- Conduct Officer: University official designated by the university to be responsible for initiating disciplinary action for alleged violations of this code.
- Disciplinary Action: The decision of the designated university official regarding alleged violations of the student code and includes any disciplinary sanction imposed for such violations. Disciplinary action does not include a summary suspension.
- Harassment: Unwelcome and offensive conduct, including verbal, nonverbal, or physical conduct that is directed at a person that creates an intimidating, hostile, or offensive environment for any campus community member(s).
- Intimate Partner Violence: A pattern of behaviors used by one partner to maintain power and control over another partner in an intimate relationship. Can also be known as dating or domestic violence.
- Personal Offenses: Offense against the security or safety of any person and includes physical assault, reckless endangerment, physical or verbal abuse, threats, intimidation, harassment, bullying, stalking, invasion of privacy or other similar conduct that is reasonably perceived as threatening the health and safety of another person.
- Preponderance of Evidence: a standard of proof requiring that facts alleged as constituting a violation of this code must be proved on a more likely than not basis.
- Respondent: a student against whom disciplinary action is initiated.
- Retaliation: Harming, threatening, intimidating, coercing, or taking adverse action of any kind against a person because that person reported an alleged violation of this code or another university policy, provided information about an alleged violation, or participated as a witness or in any other capacity in a university investigation or disciplinary proceeding.
- Sexual Harassment: Unwelcome sexual advances, requests for sexual favors, and other verbal or physical conduct of a sexual nature. This can include but is not limited to: physical assault; direct sexual propositions; sexually explicit statements, questions, or jokes; unnecessary touching; or remarks of a sexual nature about a person’s clothing or body.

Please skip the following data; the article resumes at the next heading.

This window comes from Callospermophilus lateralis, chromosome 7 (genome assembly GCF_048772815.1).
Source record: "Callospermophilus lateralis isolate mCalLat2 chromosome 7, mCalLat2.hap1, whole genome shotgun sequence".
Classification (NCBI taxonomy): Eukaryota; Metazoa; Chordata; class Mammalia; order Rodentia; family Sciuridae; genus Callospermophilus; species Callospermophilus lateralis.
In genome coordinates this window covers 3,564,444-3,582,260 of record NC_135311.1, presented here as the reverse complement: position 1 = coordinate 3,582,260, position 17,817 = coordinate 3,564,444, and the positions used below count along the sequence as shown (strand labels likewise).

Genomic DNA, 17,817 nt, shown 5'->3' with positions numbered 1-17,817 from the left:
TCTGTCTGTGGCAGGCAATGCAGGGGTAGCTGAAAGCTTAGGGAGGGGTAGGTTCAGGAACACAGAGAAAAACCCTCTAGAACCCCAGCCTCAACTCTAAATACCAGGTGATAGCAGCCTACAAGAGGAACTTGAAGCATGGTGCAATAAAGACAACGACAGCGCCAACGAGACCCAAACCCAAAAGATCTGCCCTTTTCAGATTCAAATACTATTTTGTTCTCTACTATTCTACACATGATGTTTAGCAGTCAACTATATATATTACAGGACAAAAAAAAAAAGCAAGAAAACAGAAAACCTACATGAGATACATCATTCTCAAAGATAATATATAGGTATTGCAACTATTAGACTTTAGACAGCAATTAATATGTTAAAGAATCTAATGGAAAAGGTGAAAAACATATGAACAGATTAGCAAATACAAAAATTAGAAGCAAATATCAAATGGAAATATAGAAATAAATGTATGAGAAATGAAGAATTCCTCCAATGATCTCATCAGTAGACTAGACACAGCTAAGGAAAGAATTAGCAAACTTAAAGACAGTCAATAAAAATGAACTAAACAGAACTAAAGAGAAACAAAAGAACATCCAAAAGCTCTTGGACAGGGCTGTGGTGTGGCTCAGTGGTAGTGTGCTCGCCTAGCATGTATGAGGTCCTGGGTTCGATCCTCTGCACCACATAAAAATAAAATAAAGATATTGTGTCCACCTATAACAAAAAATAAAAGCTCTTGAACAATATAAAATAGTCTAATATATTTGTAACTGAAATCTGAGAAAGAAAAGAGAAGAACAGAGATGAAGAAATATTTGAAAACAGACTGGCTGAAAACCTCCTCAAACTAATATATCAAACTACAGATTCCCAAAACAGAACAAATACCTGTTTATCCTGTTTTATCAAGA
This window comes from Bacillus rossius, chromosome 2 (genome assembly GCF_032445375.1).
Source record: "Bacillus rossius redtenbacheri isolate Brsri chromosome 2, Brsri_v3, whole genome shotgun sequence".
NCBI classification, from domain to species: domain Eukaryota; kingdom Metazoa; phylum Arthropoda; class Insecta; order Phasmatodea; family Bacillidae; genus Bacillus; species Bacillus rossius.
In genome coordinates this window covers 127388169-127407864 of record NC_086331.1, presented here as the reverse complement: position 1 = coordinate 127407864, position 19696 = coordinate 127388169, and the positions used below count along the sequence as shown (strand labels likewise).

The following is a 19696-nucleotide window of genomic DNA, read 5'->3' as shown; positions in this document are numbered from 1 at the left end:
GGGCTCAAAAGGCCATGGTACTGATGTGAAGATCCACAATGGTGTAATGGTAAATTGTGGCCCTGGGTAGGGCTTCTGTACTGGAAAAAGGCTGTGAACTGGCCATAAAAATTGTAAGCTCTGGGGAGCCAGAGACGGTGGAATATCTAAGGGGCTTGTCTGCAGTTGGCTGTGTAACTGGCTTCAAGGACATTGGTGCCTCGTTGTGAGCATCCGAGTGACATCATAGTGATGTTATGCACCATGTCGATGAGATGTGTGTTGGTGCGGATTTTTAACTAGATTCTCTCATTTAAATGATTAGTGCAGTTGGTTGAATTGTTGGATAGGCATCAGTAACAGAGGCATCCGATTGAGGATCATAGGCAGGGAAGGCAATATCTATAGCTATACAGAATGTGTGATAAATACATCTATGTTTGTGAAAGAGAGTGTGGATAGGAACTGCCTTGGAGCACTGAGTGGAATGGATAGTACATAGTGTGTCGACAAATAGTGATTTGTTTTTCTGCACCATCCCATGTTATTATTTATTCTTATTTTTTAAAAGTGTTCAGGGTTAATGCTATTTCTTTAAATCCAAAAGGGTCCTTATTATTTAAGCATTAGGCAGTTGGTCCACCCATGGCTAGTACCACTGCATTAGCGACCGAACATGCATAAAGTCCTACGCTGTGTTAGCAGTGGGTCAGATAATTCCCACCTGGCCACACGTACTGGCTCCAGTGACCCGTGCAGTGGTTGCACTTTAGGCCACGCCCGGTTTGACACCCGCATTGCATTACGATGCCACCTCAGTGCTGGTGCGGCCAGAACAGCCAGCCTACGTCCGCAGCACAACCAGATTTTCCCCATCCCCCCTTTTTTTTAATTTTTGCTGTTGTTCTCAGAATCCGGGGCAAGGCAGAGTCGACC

- Sexual Intimidation: Threatening or emotionally distressing conduct based on sex, including stalking, voyeurism, indecent exposure, or the nonconsensual recording of sexual activity or distribution of such recording.
- Sexual Misconduct: Includes sexual harassment, sexual intimidation, and sexual violence.
- Sexual Violence: Physical and sexual acts that are unwanted or where a person cannot give consent. A number of acts fall into the category of sexual violence including rape, sexual assault, sexual battery, and sexual coercion.
- Stalking: Stalking is a pattern of repeated and unwanted attention, harassment, contact, or any other course of conduct directed at a specific person that would cause a reasonable person to feel fear.
Questions? Please contact:
■ Thomas Pedersen, Interim Title IX Coordinator (email@example.com; 509-963-2031); or
■ Marissa Howat, Director, Wellness Center (Marissa.Howat@cwu.edu; 509-963-3233)